Learn about wine and food pairing at Le Jeune Chef.

Our Riverkeeper will be joined on the bus by Gary Grant, Ph.D. CSW (Certified Specialist in Wine) and founder/educator and wine buyer for the Kiken Family Wine Studies Program at Bucknell University. Additionally, watershed project specialists and covered bridge historians will meet the group at various points along the way, providing insight into the background of the iconic bridges and the importance of preserving and protecting our environment to ensure that there will be local wine to sip for many years to come.

“We have a saying, ‘No Water, No Wine,’” said Parenzan. “If we don’t have clean, healthy water and air, we don’t have the vineyards. Our farmers are a key component of Pennsylvania, and they’re also a key contributor to making sure we have healthy water here in the Susquehanna Valley.”

Leisure time

Hassenplug Covered Bridge, Mifflinburg, the oldest U.S. covered bridge still standing (c. 1825).

Bridges Over Troubled Water also is an opportunity for people to get out on the watershed and have fun. “I want people to see the beauty of the river, the tributaries and the mountains and embrace that,” added Parenzan. “By taking people out on the watershed, it allows them to connect personally with what they love.”

As the Middle Susquehanna Riverkeeper, Parenzan oversees 11,000 square miles of the Susquehanna River watershed. She’s eager to meet others who share or have the potential to share her passion for the river. The tour is an opportunity to learn what a riverkeeper is, and Parenzan’s goals for the river.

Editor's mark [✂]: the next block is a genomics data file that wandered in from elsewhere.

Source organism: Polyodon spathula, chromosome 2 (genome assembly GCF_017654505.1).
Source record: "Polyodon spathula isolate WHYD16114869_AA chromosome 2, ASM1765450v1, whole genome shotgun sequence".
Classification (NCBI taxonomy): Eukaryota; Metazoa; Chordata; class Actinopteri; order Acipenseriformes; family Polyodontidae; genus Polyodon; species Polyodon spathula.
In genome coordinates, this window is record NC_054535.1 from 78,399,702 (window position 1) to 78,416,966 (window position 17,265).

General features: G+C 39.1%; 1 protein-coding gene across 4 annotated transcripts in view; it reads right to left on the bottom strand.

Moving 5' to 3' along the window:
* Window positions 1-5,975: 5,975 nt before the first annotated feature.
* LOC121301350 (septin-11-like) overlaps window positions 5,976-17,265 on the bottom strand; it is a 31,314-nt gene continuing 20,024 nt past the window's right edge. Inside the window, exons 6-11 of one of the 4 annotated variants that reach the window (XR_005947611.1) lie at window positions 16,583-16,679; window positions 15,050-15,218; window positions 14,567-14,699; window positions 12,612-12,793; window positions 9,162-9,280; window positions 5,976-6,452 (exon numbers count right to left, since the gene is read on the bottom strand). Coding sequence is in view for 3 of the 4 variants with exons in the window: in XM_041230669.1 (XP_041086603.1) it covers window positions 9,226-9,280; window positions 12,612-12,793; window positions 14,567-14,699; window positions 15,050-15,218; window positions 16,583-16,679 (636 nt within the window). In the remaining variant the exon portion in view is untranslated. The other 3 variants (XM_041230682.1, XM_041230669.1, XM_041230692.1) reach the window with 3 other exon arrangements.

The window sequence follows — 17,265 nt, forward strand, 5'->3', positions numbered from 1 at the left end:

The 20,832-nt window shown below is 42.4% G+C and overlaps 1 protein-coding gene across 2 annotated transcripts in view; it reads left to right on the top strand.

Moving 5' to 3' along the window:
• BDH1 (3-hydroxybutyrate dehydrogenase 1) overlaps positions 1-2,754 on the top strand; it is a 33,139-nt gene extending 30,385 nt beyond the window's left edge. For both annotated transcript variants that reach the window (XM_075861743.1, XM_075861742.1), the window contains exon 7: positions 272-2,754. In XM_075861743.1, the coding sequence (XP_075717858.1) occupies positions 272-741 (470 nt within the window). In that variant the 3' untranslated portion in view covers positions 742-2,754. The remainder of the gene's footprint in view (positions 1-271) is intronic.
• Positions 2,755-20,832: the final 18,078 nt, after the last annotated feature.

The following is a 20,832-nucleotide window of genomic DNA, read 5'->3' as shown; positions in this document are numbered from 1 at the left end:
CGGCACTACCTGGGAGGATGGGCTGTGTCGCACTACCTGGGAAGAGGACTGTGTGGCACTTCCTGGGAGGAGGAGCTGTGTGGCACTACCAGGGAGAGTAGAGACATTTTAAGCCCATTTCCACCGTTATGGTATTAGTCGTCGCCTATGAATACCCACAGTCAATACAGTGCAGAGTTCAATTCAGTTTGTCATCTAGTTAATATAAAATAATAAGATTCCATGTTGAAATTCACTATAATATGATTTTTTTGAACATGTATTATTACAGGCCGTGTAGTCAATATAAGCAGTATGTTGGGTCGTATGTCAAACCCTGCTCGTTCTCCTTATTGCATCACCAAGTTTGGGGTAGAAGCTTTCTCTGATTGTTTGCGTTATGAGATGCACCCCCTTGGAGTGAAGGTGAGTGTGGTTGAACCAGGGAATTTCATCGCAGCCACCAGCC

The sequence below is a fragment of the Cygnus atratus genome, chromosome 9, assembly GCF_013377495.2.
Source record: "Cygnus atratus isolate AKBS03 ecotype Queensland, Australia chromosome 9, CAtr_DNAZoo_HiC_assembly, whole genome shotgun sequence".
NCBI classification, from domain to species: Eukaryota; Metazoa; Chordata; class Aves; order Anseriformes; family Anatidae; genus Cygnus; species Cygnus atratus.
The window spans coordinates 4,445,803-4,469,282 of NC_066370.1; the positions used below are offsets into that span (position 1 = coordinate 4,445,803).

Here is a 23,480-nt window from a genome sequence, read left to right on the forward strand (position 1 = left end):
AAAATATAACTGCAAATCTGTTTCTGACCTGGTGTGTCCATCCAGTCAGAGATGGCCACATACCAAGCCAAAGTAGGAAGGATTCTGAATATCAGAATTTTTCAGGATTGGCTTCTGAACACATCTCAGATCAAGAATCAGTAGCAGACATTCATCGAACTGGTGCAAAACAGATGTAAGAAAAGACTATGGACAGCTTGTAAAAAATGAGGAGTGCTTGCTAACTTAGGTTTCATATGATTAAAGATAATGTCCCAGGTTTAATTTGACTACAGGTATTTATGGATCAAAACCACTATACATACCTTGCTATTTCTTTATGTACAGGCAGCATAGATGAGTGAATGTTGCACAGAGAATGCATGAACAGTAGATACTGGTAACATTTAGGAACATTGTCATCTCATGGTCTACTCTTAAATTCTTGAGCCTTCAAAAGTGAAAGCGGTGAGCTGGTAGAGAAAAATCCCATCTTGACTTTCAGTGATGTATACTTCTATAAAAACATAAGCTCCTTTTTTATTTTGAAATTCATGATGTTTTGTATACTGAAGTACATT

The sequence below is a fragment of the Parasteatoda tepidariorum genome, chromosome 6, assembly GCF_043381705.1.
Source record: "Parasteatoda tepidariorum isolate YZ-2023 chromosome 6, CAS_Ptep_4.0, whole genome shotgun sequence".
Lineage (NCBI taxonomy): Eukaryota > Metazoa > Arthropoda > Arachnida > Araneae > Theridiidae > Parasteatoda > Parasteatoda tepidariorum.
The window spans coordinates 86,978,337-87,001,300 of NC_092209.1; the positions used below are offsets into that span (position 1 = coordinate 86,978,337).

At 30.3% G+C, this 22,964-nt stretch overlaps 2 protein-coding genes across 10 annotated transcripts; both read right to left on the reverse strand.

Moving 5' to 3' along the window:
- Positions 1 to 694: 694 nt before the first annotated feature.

“Although I’m a Pennsylvania girl, I’m new in town; no one’s been a riverkeeper here before,” she explained. “If I can find people who embrace my mission and my goals, and they can be extra ears and eyes out there, and funnel information back to me, it helps me do my job better.

“The job of the riverkeeper is to bring fishable, drinkable, swimmable water to each of us—to connect each of us to the river,” she adds. “Getting people up close and personal with the river gets them excited about it. The river can be a backdrop and not the focus—I want to make it the focus.”

If you go

Bridges Over Troubled Water takes place Sat., April 22, starting and ending at Spyglass Ridge Winery in Sunbury, from 9 a.m. until 4 p.m., and will encompass covered bridges and wineries on the North and West Branches of the Susquehanna River. Lunch takes place at Le Jeune Chef in Williamsport, where the staff will serve a “learning lunch” focused on food and Pennsylvania wine pairing. Seating is limited, and reservations are going fast. 

Tickets, including a box breakfast, lunch and all wine tastings, are $95 each. To reserve your seat, call (570) 768-6300 or visit


The tour will begin at Spyglass Ridge Winery, where owners Tom and Tammy Webb will toast the group’s departure with a wine-infused breakfast beverage. At the end of the day, tour participants will enjoy a formal tasting of their award-winning wines.